They did this because I was in the dummy math class at my old school and showed my teacher something she could not believe. Just a couple months prior to that in the summer, I found a slide rule in a drug store and asked my grandpa to buy it for me. Drug stores don’t sell slide rules anymore and if I’d been born a few years later, I’d probably have never left that dummy math class. You see, I played with that slide rule and figured things out on my own that for the first time, actually made sense to me.

Anyway, I started bringing the slide rule with me everywhere I went even to my old math class. One day my teacher noticed me using it and asked me what I was doing. I’ll tell you what. I started explaining math concepts to her that she had never heard of. My mind had woken up. That doesn’t mean there weren’t still a few cobwebs though. How could I understand concepts only taught in college yet still have no idea how to multiply five times zero?

I have another story to share with you right after this message from our sponsor.

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Fast forward a year later and I was in 6th grade when my parents decided to fix the lawn and plant new grass seed. We had a large yard of about an acre and it was all bare dirt full of grass seed. I used to arrive home before my parents and would let myself in, fix a snack, and usually watch some cartoons. I was a weird kid fascinated by the strangest of things. I remember one of my favorite things to do was sit in an old chair with varnished wooden chair arms and see how long it would take for my arms to stick to the varnish if I didn’t move. The imprint of my skin in the varnish was amazing to me. Well, one day, there was some birthday party I wanted to go to for one of my classmates but when I got home, there was a note that said I was supposed to water the grass before I would be allowed to go to the party.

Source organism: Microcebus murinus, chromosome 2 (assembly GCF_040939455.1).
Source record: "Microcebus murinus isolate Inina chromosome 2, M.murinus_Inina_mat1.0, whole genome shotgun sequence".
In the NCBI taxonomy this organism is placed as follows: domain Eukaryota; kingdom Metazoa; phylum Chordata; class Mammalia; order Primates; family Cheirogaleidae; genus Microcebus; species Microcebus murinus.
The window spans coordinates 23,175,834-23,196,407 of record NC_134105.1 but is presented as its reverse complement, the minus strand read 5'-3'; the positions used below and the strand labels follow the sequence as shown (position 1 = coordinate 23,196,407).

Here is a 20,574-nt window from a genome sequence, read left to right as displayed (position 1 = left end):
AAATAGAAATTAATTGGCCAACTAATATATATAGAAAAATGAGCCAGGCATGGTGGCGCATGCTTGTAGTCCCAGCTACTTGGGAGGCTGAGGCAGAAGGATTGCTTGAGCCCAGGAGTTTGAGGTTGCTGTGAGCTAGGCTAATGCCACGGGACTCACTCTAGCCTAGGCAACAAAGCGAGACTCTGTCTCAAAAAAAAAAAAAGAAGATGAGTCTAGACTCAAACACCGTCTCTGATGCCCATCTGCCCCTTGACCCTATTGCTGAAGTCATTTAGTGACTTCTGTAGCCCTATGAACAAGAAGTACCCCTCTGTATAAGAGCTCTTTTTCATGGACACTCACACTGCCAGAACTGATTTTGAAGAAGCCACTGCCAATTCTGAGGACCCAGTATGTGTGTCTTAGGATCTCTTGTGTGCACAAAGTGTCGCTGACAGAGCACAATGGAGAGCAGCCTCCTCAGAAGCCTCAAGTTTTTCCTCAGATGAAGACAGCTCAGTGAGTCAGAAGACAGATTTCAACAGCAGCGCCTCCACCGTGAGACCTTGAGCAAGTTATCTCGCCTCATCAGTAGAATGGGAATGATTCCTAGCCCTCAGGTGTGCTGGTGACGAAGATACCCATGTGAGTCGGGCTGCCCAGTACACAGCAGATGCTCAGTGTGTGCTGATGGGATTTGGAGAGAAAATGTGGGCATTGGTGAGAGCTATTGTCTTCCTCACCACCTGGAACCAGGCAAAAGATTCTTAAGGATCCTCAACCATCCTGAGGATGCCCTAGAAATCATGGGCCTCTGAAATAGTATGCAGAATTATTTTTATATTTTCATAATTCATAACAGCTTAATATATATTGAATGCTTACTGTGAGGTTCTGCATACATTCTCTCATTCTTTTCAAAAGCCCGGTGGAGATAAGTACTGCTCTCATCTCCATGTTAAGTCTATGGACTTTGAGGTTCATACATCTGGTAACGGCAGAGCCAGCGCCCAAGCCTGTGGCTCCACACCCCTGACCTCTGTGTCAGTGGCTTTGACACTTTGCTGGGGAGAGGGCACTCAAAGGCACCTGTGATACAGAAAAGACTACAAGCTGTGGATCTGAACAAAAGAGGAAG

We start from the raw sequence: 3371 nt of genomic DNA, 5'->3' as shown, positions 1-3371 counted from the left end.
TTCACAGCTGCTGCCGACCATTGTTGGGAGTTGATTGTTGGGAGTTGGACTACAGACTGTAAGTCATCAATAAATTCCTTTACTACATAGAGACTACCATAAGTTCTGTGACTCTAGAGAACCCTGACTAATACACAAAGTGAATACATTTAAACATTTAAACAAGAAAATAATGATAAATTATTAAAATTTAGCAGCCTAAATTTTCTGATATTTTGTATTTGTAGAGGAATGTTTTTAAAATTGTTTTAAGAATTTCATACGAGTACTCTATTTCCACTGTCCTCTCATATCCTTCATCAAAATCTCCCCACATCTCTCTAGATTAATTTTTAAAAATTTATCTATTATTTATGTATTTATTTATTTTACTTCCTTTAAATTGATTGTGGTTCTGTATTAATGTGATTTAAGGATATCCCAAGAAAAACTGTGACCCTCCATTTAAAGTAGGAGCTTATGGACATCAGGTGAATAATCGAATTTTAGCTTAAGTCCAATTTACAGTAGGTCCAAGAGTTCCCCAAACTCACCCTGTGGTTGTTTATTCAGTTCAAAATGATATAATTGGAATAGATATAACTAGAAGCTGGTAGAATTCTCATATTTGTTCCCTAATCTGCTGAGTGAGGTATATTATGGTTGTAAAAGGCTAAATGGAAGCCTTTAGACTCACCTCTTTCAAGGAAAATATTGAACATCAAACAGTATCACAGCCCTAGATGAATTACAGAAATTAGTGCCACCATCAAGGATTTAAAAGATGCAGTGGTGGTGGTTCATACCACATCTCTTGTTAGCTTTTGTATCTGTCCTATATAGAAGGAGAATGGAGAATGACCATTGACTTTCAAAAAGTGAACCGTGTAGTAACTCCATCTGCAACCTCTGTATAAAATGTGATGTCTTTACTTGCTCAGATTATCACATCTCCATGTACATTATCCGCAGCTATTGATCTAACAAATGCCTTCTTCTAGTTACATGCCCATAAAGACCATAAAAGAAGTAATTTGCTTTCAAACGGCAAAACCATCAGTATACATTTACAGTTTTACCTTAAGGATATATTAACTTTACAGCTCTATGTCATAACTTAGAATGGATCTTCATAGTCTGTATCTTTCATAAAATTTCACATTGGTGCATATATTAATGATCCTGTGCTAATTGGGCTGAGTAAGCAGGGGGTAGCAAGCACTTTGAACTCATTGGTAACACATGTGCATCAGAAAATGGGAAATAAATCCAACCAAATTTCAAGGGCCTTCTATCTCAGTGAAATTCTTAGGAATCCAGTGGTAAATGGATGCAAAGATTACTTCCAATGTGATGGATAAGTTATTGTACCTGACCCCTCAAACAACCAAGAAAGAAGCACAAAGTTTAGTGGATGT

So I went outside and looked at the huge yard. It was all dry. No wonder my parents wanted it watered. I hooked up the garden hose and dragged the hose all the way to one corner of the yard and proceeded to water the yard. I found that I couldn’t turn the water on all the way or it was too forceful coming out of the end of the hose and was blasting the seeds all over instead of watering them. We didn’t have one of those fancy nozzles to screw onto the end of the hose. I was working with just a hose with water pouring out the end.

I really wanted to go to the birthday party and worked hard to make sure I didn’t miss any spot. It was easy to tell because the dirt turned dark brown when it got wet. I probably worked at least two hours before one of my parents finally came home. I don’t even remember who it was anymore. All I remember was the anger and rage. I was called some very mean things that day and my intelligence was compared to all sorts of inanimate objects. You see, nobody showed me how to put my thumb over the end of the hose to cause the water to spray over more ground. I was letting the water pour out of the hose and trying my best to not disturb the seed. In the two hours I’d been watering the yard, I’d barely covered an area the size of my bedroom.

What my parents missed was my focus. They just saw the lack of progress and my method and called me stupid. Among other things. They didn’t know and probably wouldn’t have understood anyway if I had explained that I had been so caught up in the patterns that the water was making in the dirt, in wondering why the color would change because it was wet, and watching how the seeds reacted to the water to pay any attention to the lack of progress. To me, I was doing a boring task yet filling my mind with wonder at the same time.

Back to the question. Can I learn to program if I’m stupid? Yes, I can. And I did.